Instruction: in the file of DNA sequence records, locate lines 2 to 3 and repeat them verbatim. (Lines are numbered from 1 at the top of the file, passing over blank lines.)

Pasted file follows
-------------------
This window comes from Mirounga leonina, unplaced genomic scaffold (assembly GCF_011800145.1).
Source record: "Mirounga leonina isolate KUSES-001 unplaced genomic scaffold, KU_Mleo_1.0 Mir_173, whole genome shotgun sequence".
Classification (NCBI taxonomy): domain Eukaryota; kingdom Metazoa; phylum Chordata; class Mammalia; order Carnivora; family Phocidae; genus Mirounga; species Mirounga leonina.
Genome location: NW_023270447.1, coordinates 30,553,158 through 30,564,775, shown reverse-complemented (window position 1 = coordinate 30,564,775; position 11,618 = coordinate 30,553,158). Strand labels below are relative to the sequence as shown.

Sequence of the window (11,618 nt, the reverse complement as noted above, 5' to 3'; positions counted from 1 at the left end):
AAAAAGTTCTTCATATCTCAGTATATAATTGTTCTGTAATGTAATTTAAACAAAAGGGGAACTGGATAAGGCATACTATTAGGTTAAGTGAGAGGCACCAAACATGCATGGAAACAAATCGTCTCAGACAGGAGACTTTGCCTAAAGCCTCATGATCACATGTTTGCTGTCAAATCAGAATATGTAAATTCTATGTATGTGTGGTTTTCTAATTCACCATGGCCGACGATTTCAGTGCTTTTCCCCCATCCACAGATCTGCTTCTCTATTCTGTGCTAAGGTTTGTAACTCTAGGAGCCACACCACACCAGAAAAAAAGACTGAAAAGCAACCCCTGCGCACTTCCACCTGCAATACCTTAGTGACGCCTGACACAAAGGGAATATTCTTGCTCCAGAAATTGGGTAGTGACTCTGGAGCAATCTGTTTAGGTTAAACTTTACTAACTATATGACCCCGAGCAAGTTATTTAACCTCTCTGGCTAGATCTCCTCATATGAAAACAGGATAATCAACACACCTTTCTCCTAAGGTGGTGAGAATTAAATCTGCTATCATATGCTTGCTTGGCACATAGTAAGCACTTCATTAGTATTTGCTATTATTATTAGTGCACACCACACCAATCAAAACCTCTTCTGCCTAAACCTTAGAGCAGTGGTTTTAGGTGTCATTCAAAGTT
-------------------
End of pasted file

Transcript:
Source record: "Mirounga leonina isolate KUSES-001 unplaced genomic scaffold, KU_Mleo_1.0 Mir_173, whole genome shotgun sequence".
Classification (NCBI taxonomy): domain Eukaryota; kingdom Metazoa; phylum Chordata; class Mammalia; order Carnivora; family Phocidae; genus Mirounga; species Mirounga leonina.